Creating a Video Chat Application with OpenTok and Nexmo In-App Messaging

Published January 08, 2019 by Manik Sachdeva
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In this blog post, we’re going to build a web application that allows users to video chat and send messages to each other using OpenTok and Nexmo In-App Messaging.

To see the full code, please check out the following repo. You can also check out our recent webinar that covers the application.

Prerequisites

Structure of the App

Create a directory and name it whatever you’d like:

We’ll go ahead and create a few files and subfolders inside the directory using the following commands:

Our project structure should now look like this:

Dependencies

We’ll create an NPM project and install all of the dependencies required for the project:

Now, let’s go ahead create our server by adding the server code to the server.js file.

Please note that we’ve created a server using ExpressJS and are returning empty credentials for both OpenTok and Nexmo. Don’t worry, we’ll generate the credentials in the next few steps, but before we do that let’s go ahead and create our Nexmo messaging application using the Nexmo CLI:

Using the app:create command, we’ll get the application ID for our video-messaging-app along with a private key which will be added to the directory. Please note that we’ve set the answer and event urls to example urls, but we can change these later. Using the conversation:create command, we have also created a conversation called Nexmo In-App Messaging. This will result in a conversation ID which we will use later to connect to the conversation. The user:create command also allows creates a user tied to the application. Please note the name of this user because we will use it as a part of our JWT generation process.

We’ll now create an OpenTok API project using the TokBox dashboard so you can get access to the API Key and Secret.

Now, let’s open our config.js file so we can store our credentials:

Make sure to add the appropriate credentials to the config.js file

Importing the config variables:

In our server.js file, let’s go ahead and import the config variables so we can use these to instantiate OpenTok and Nexmo classes.

Now let’s go ahead and update the GET request path so we can return valid credentials:

Using the code above, we’ll create the following each time someone visits the / path from their browser:

  • OpenTok session ID
  • OpenTok Token for the corresponding session ID
  • JWT Token for our Nexmo application with the appropriate ACLs

You can see this in action by visiting localhost:3000 in the browser:

Now that we’ve created a mechanism to get the credentials let’s go ahead and work on the client side of the application.

Open up the index.js file located in the js directory.

In the code above, we initialize an OpenTok Session by calling the initSession method on the OT object. We then create a publisher and set the following event listeners: streamCreated, streamDestroyed, and sessionConnected. These event listeners are used to subscribe to streams when a stream is created, print a message when a stream is destroyed, and publish to the session when we’re connected. We then proceed to connect to the session using the token we generated on the server.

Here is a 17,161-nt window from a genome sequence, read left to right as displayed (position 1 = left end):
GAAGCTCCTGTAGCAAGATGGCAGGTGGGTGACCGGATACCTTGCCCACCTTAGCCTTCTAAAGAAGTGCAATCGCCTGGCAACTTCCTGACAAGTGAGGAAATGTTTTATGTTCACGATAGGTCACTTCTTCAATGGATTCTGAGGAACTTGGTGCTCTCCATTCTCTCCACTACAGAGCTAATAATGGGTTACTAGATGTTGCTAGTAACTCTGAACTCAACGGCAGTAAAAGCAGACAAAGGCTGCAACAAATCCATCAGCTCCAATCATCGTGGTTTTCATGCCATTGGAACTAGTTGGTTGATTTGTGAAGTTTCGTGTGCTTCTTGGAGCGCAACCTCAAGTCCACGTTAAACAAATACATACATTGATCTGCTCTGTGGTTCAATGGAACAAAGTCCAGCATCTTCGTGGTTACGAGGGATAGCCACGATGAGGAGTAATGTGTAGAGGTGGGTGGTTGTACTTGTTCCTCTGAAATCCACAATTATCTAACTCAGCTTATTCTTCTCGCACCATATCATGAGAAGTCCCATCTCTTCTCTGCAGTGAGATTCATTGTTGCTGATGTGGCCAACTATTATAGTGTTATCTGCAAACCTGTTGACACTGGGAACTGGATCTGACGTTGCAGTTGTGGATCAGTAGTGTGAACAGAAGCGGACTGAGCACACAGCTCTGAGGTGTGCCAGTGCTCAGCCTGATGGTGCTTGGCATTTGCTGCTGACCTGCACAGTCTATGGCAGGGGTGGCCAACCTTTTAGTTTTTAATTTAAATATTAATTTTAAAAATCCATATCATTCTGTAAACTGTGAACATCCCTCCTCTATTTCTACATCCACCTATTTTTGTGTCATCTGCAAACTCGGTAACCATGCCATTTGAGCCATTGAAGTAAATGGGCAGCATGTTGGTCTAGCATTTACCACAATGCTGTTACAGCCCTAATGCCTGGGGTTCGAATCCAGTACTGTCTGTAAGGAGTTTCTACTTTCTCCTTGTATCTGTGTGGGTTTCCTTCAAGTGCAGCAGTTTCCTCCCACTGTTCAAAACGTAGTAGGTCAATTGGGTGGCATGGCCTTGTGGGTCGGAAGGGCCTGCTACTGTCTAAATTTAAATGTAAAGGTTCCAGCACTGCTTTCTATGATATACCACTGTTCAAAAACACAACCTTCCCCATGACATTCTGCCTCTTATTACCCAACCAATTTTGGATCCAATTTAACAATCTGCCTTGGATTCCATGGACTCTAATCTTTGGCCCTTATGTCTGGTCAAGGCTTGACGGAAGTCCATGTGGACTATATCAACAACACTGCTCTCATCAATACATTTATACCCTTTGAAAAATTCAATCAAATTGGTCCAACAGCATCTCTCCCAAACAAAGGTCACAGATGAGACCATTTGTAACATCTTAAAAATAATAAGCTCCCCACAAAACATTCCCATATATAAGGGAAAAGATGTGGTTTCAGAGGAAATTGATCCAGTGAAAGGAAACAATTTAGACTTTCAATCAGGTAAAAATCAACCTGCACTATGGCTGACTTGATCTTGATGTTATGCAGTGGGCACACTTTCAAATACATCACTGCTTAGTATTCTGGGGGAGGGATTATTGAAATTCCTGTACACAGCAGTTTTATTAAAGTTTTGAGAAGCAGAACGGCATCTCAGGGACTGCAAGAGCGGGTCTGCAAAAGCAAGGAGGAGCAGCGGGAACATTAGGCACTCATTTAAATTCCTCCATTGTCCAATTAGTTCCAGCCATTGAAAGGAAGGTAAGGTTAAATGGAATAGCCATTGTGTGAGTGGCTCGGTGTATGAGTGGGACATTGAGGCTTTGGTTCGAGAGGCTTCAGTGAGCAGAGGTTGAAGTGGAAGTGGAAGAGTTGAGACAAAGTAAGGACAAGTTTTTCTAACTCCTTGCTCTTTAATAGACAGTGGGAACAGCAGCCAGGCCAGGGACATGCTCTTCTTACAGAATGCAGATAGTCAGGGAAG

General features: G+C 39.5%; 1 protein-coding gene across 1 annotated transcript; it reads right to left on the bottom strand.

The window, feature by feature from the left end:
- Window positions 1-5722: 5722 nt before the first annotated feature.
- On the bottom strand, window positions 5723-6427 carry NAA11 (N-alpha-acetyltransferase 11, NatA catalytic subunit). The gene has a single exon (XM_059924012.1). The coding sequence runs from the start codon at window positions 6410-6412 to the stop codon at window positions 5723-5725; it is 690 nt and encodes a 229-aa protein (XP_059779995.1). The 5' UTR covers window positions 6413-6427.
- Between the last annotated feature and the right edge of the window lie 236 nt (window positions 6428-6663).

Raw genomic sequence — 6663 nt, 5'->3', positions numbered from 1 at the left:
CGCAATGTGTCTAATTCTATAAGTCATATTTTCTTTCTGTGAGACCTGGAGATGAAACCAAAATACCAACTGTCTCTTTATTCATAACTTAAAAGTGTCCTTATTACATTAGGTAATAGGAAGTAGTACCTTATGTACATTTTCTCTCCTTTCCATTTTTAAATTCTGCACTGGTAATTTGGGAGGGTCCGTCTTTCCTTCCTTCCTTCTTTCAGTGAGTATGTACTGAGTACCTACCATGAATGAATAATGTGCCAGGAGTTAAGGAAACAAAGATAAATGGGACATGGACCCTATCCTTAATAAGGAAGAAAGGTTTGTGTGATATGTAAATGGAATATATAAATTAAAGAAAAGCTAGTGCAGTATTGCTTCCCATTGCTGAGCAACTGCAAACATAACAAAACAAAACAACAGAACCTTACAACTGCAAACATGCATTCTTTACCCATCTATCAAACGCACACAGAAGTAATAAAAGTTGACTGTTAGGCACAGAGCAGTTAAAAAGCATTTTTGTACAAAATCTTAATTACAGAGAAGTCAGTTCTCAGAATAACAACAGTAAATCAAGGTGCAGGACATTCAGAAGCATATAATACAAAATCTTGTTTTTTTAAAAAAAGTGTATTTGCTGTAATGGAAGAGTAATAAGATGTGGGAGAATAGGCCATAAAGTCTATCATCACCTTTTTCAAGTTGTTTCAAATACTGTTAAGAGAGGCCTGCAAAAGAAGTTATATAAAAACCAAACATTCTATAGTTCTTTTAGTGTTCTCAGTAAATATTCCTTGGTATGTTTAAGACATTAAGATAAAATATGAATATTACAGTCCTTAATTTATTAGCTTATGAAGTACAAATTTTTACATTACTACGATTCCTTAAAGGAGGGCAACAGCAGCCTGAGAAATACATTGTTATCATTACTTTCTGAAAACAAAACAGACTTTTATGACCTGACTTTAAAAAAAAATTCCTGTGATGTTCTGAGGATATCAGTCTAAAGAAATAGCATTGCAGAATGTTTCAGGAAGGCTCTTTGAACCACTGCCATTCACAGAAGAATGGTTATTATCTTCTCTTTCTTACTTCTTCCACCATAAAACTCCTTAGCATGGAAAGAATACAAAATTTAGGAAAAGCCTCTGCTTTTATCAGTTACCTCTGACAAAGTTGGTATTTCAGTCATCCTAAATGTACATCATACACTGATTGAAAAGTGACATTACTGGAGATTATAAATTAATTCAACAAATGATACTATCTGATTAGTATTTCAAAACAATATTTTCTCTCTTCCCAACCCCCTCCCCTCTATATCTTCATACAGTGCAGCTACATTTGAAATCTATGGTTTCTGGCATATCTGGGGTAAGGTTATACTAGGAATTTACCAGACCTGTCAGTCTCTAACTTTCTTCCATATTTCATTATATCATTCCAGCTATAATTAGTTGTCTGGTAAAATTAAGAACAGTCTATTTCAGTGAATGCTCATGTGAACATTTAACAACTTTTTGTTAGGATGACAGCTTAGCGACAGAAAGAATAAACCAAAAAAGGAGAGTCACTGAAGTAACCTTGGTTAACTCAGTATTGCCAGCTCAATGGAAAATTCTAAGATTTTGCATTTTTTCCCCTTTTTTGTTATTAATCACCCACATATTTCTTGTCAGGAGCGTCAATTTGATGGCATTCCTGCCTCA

Now that we’ve added the code for a video chat let’s add In-App Messaging.

The ChatApp class will be used to add our In-App messaging features. We will also grab the reference to a few DOM elements that we’ll create in our index.ejs file.

Let’s go ahead and add some helper methods to the ChatApp class for logging our events and errors to the console:

Moving on, we need to instantiate a ConversationClient and authenticate with the nexmoJWT token generated by our server:

Now that we have a reference to the conversation, let’s go ahead and set up our conversation events:

We can retrieve the conversation history by calling the getEvents method on the conversation object. Let’s go ahead and create a helper method so we can display the chat history on the DOM. As you can see below, we’re using the different types to distinguish between the events:

We should also set up some user events to know when the end user has triggered actions on the HTML page:

Let’s make sure to set call the setupUserEvents() method in our constructor:

Let’s recap what we did in the code above. We’ve created a class called ChatApp that creates a ConversationClient which we authenticate using the nexmoJWT token. We also set an event listener, text, on the conversation object to listen to any incoming messages. Please note that to retrieve older messages from the conversation, we use the getEvents method. We use some event listeners on the DOM to display information when things are changed.

Now that we’ve created the ChatApp class let’s go ahead and instantiate a ChatApp class when the onload event fires so we can use the DOM elements as needed.

After completing our index.js, let’s go ahead and add some information to our index.ejs file:

The code above is rendered by our server when someone visits the / path. As you can see, we pass in our credentials which we use for the OpenTok Session and Nexmo Conversation Client.

Lastly, let’s modify our server to render the index.ejs view with the right variables:

Now that we have everything set up, let’s add a start script to our package.json file so we can easily start the server:

Run npm start in your terminal and run the application!

Conclusion

In this blog, we’ve covered important OpenTok and Nexmo In-App Messaging concepts showcasing the ability to add live video and in-app messaging to web applications. To see the full code, please refer the following repo.

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